The expert: Russian move “no surprise”

Five Swedish diplomats are expelled from Russia and the Swedish consulate in Saint Petersburg is closed, according to the Russian news agency TASS. A political move that comes as no surprise, according to Maria Engqvist, deputy project manager and analyst in the Russia Project, FOI, at the unit for Security Policy.
The situation reflects the bad relations. This is how it looks with many other Western countries as well, relations are very bad with Russia, she says.

On April 25, five Russian diplomats were expelled from Sweden, suspected of espionage. Then a Russian diplomat promised a backlash. Now, exactly one month later, the Tass news agency states that Russia is expelling five Swedish diplomats as an act of revenge.

– Sweden expelled diplomats from the country a couple of weeks ago and Russia’s actions now are quite expected. They have already announced that they will take action and now we will see it, so it will not come as a surprise. Practically, this means a loss of personnel that the Ministry of Foreign Affairs will have to deal with, the ministry has established routines for this type of situation, says Maria Engqvist.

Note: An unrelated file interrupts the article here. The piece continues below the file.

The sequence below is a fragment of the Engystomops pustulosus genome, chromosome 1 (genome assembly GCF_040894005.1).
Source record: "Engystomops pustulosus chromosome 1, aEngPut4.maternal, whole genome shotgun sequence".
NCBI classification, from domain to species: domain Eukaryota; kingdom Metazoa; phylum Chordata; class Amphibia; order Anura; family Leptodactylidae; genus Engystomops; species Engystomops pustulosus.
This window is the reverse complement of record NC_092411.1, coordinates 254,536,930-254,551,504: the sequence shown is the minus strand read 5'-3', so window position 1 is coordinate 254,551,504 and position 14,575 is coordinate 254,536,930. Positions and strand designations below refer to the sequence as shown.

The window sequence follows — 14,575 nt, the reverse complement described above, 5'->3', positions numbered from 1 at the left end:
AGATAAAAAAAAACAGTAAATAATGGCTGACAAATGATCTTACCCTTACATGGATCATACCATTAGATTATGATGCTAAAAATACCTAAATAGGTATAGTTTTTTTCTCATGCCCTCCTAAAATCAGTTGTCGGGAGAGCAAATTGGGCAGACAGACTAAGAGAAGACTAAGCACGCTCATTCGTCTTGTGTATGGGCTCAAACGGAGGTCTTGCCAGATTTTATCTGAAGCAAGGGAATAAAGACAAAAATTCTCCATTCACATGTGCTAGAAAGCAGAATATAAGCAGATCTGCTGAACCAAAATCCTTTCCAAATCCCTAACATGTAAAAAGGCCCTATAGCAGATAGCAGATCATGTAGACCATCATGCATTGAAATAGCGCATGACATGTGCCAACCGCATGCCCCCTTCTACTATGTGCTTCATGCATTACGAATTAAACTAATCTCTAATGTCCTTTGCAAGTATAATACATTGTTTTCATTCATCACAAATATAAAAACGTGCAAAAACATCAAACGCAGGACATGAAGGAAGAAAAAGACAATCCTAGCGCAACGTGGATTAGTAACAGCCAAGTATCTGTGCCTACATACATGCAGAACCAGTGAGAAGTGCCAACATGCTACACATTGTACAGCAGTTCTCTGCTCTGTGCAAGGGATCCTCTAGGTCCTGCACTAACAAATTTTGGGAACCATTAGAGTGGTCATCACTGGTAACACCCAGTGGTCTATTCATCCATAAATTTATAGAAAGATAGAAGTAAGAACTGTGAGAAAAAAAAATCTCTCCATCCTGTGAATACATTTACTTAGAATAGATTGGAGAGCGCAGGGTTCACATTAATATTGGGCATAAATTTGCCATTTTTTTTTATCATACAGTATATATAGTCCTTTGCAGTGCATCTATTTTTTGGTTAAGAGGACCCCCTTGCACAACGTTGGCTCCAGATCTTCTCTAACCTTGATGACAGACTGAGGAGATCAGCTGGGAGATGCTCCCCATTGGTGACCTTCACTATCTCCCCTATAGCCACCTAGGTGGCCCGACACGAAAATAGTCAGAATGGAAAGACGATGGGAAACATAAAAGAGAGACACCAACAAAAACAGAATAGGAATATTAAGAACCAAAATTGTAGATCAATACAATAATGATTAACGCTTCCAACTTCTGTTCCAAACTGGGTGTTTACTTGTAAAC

According to the Russian Foreign Ministry, the Swedish consulate in Saint Petersburg and the Russian consulate general in Gothenburg are to be closed on September 1. It will complicate Sweden’s already strained relationship with Russia, according to Engqvist.

– The situation reflects the bad relations. That’s how it looks for many Western countries too, relations are very bad with Russia. So it will be more difficult to conduct business in the country, she says.

The situation may worsen

The new Russian announcement to declare five Swedish diplomats as persona non grata may appear aggressive. But according to Engqvist, there are several tools in the Russian box that can be used to make Sweden’s work in Russia more difficult.

– Russia has great opportunities to make life difficult for the embassies. There are lots of different tools, legal and financial, that they can use to make the business more difficult. It is no secret that Russia may have some sort of interest in making relations and our work difficult in various ways – and they certainly perceive it as us making it difficult for them, she says.

One example is the Russian treatment of the Finnish embassy and its staff in Russia.

– The Finnish embassy has an even more pressing situation, where Russia has frozen their bank accounts, she says.

The question of when the Russian deportation order will be enforced is still unclear, but according to Engqvist, it often happens quickly.

– It depends on which regulations apply in the individual case. In some cases 24 hours – in some up to a week.